European Funds Comment: The UK’s New Immigration and Visa Rules

6 March 2020

Last month, the UK government published the first part of its long-awaited proposals for reform of the UK immigration system. European businesses, including private fund managers and their portfolio companies, have until 1 January 2021 to prepare for the new “points-based” system, which will no longer treat EU citizens differently from other foreign nationals. The challenges will be particularly acute for employers who currently rely on employees with lower skills or income migrating from the EU. Those people will find it much more difficult to come to the UK to work from next year, and the government says that businesses must “adapt and adjust” to that. On the other hand, prospective employees with a job offer and the right level of skills will generally be given a visa.

The “points-based” approach will only be available for jobs paying a basic salary of at least £20,480. Applicants will then need to obtain 50 points in three compulsory categories (as shown on the table below): they must hold an offer from an employer with a sponsor licence; they must be able to speak English to the required level; and they must have an appropriate level of skill. However, the applicant will then need to find another 20 points to reach the threshold of 70. A basic salary of £25,600 or above will achieve that; otherwise, there are other ways for those with an offer at a salary of between £20,480 and £25,600 to get the extra points, including where the job is in an occupation with a designated “shortage”.

This system will apply to EU citizens arriving in the UK from the start of next year, not those already here – who can register under the EU Settlement Scheme until 30 June 2021. It is similar to the “Tier 2” system that already applies to non-EU citizens, although with some important changes: the “appropriate skill” level will reduce from the equivalent of a degree to the equivalent of “A” levels (RQF Level 3); the requirement to advertise the post in the UK (the so-called “resident labour market test”, designed to establish that no suitable UK-based applicant is available) will be abolished; and the cap on numbers will be suspended. This new system will replace the existing one and will therefore apply equally to EU and non-EU applicants.

In addition, as is the case at the moment, the rules also foresee certain salary adjustments to ensure that the applicant is being paid at least the “going rate” for the job and for new entrants, including (for example) those who have been studying for a degree in the UK and wish to remain.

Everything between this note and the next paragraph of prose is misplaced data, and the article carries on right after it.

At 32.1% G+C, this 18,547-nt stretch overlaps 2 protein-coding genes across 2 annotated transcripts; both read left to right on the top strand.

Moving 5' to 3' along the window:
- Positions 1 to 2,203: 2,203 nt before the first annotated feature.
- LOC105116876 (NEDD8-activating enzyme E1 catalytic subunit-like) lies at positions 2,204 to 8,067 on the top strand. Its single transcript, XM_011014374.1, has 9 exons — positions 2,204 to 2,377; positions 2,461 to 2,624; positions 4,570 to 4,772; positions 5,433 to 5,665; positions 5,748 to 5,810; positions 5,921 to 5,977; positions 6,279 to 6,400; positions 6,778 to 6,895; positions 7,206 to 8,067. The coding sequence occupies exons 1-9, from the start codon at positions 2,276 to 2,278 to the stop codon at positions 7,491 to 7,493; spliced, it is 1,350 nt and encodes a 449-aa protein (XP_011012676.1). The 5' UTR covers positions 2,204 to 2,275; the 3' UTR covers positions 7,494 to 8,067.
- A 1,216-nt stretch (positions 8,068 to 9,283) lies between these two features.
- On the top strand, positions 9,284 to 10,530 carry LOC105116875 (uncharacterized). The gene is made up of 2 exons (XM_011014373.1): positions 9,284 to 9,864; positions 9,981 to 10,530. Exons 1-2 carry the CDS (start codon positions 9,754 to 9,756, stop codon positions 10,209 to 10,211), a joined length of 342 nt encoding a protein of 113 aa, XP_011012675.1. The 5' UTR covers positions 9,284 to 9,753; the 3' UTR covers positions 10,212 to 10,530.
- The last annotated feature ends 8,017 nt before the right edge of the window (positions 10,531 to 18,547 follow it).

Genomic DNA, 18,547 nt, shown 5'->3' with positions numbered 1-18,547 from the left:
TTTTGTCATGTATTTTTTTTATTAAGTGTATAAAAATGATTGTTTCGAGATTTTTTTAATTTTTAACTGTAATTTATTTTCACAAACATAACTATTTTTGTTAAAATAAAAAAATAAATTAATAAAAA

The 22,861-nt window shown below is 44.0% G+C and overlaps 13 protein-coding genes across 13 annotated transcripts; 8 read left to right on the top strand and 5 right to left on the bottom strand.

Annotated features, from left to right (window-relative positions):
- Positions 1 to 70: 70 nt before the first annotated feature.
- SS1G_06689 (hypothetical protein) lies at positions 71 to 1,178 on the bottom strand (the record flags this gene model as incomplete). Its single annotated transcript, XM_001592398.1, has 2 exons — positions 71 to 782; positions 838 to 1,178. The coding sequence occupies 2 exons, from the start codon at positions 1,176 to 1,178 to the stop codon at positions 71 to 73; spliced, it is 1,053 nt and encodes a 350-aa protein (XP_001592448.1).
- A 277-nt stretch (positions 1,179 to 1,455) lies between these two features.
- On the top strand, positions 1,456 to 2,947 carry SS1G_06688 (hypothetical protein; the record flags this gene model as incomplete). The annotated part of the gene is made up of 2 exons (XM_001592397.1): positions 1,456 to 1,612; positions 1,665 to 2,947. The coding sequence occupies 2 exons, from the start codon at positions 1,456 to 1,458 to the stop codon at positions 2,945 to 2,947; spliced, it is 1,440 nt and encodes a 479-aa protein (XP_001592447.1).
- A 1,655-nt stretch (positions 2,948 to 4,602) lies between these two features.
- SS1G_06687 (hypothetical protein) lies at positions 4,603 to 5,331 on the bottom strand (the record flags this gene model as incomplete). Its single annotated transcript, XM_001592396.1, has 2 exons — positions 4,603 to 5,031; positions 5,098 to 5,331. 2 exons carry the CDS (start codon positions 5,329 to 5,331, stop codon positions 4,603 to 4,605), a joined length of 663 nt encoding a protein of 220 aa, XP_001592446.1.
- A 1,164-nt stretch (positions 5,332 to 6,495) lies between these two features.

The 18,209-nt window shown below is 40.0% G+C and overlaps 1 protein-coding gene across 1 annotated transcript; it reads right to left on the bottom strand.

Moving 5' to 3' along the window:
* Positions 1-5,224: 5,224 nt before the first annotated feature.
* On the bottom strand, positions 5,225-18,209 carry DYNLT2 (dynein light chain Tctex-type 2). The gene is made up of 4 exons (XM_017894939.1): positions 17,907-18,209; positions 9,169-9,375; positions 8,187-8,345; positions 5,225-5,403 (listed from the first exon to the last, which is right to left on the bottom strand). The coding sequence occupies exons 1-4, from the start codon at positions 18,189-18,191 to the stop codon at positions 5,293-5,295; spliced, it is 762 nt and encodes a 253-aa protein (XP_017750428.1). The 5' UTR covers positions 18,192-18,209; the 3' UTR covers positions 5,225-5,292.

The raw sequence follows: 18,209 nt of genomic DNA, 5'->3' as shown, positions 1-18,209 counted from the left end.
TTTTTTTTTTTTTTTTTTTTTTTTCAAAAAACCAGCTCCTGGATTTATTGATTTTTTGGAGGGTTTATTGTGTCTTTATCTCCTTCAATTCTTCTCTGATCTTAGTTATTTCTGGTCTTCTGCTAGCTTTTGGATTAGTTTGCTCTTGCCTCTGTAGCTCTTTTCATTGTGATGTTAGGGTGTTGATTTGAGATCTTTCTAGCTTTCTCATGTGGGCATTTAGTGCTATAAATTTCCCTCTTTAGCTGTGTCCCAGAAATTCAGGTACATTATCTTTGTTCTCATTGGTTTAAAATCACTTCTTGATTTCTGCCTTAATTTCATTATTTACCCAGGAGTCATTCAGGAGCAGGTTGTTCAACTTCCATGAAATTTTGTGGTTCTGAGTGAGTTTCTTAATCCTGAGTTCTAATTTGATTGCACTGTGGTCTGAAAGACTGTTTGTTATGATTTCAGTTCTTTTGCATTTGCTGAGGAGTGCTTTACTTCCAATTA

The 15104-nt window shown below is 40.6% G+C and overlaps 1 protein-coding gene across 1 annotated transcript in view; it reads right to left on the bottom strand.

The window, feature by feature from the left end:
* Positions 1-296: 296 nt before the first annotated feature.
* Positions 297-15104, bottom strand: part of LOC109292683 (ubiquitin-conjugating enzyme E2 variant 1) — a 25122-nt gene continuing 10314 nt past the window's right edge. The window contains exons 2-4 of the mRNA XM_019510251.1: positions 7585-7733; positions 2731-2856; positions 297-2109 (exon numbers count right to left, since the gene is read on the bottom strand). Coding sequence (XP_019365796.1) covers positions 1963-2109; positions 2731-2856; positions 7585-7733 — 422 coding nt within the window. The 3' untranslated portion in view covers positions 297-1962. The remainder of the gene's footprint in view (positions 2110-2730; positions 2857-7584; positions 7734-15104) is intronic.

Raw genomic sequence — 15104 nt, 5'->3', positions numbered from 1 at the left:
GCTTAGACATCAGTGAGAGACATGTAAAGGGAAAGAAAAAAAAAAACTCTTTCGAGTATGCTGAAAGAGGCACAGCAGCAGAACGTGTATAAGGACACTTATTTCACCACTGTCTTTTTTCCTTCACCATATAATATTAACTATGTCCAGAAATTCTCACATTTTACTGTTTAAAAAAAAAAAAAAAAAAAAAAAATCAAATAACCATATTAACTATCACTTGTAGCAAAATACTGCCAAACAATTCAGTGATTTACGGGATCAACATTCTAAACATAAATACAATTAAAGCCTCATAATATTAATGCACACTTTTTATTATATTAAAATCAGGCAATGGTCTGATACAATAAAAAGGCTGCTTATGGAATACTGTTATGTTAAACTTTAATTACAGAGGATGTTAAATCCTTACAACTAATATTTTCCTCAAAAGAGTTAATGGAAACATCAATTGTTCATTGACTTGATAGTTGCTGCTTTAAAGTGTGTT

Although, from 1 January 2021, EU citizens will be able to visit the UK for up to six months at a time without needing a visa, the normal rules on business travel will also apply to them. As with non-EU visitors at the moment, they will not be allowed to work, although they will be able to carry out certain business activities, such as attending meetings, gathering information and negotiating deals. Unless the rules are changed, visitors will not be able to provide services or undertake secondments in the UK without a work visa, except in very limited circumstances. The government has said that it will simplify the rules for visitors, so it remains possible that a wider range of business activities will be permitted in future.

UK-based employers will want to start work now to assess how these changes will affect them. At the very least, costs will increase as visas will be needed for incoming EU citizens for the first time, and sufficient time will be needed in recruitment processes to enable an appropriate visa to be obtained.

These changes represent Phase 1 of the new regime. The next phase, including a possible route for highly skilled workers who do not have a job offer (which will be separate from the current Global Talent category), is not expected to be announced until next year.


This edition of European Funds Comment is an edited version of a note previously published by the immigration team at Kingsley Napley, and we are grateful to Nicolas Rollason and Kim Vowden for their help with it.